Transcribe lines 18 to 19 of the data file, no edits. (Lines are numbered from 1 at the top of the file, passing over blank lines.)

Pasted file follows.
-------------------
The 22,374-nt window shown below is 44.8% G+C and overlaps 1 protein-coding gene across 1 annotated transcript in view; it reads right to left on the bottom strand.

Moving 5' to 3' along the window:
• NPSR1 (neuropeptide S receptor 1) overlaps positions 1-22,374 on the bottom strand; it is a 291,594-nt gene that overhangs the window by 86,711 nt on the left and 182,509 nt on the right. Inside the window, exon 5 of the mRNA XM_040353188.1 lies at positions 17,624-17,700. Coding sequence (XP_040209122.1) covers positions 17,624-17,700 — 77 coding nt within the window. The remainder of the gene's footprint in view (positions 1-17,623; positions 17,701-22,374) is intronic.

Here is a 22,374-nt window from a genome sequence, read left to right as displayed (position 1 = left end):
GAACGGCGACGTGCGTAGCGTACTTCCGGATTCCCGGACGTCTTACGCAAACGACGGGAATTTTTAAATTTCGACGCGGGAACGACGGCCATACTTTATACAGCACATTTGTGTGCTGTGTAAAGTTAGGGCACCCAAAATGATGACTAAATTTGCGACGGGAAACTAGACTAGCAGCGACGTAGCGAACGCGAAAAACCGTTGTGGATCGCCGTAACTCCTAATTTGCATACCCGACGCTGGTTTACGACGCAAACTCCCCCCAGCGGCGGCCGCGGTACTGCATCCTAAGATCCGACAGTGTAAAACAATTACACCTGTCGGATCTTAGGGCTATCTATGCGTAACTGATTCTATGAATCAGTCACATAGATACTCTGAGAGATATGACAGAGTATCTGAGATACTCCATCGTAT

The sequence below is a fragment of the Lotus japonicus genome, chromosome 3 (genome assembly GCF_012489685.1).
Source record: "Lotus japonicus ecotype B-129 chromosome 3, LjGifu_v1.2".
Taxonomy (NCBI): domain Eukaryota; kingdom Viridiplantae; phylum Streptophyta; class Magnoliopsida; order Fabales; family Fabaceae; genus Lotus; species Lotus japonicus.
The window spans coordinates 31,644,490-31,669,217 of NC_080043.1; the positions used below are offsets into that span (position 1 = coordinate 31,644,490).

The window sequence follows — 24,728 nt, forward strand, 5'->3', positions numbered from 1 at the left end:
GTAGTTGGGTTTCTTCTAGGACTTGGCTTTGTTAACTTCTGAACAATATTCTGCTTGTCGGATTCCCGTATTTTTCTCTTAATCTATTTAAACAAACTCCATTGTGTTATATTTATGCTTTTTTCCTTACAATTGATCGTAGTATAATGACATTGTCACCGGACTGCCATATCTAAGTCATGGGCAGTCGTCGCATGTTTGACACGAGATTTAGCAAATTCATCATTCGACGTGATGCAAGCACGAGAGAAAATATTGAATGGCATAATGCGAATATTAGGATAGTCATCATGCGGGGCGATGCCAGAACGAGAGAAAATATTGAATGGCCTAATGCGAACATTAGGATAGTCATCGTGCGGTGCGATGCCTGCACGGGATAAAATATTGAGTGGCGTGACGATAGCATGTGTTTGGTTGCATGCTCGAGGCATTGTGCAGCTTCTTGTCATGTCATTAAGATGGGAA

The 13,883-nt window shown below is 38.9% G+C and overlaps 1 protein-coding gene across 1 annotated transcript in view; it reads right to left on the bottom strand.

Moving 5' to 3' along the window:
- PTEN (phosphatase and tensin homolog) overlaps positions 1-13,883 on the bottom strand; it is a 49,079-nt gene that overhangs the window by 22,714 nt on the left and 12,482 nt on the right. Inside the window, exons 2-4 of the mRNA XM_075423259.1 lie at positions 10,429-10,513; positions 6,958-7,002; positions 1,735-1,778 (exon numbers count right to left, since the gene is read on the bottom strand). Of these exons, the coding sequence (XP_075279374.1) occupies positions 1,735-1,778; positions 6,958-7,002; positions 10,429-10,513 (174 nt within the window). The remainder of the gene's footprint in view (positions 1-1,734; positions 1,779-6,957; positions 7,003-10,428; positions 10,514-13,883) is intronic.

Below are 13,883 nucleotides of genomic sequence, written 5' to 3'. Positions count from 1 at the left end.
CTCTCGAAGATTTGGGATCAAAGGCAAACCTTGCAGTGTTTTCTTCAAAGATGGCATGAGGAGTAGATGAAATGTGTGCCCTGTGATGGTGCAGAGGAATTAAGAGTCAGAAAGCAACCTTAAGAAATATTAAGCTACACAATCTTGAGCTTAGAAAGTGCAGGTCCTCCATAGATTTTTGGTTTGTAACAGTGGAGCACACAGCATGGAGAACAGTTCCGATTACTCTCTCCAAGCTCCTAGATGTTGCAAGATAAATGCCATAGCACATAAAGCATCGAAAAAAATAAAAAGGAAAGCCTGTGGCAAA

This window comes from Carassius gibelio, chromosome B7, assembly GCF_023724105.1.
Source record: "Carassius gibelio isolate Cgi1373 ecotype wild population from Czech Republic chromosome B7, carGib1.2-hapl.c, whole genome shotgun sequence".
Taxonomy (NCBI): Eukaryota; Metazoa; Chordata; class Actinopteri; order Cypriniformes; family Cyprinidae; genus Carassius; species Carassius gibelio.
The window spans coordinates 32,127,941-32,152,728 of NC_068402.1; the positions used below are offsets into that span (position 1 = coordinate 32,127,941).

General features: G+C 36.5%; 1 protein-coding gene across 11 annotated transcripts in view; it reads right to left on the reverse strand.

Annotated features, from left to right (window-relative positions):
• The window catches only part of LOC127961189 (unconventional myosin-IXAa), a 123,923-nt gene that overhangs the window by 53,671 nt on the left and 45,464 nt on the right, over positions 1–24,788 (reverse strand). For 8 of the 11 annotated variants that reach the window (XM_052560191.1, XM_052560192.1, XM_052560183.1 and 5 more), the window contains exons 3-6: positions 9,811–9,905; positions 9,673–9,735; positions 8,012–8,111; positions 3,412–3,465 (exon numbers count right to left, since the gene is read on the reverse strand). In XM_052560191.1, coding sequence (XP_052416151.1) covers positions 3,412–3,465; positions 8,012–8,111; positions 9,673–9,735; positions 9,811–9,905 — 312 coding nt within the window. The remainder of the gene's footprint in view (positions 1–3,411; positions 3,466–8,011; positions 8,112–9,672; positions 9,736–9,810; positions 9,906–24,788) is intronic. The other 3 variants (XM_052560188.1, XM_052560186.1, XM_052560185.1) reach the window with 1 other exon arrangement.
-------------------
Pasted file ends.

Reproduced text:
Source record: "Carassius gibelio isolate Cgi1373 ecotype wild population from Czech Republic chromosome B7, carGib1.2-hapl.c, whole genome shotgun sequence".
Taxonomy (NCBI): Eukaryota; Metazoa; Chordata; class Actinopteri; order Cypriniformes; family Cyprinidae; genus Carassius; species Carassius gibelio.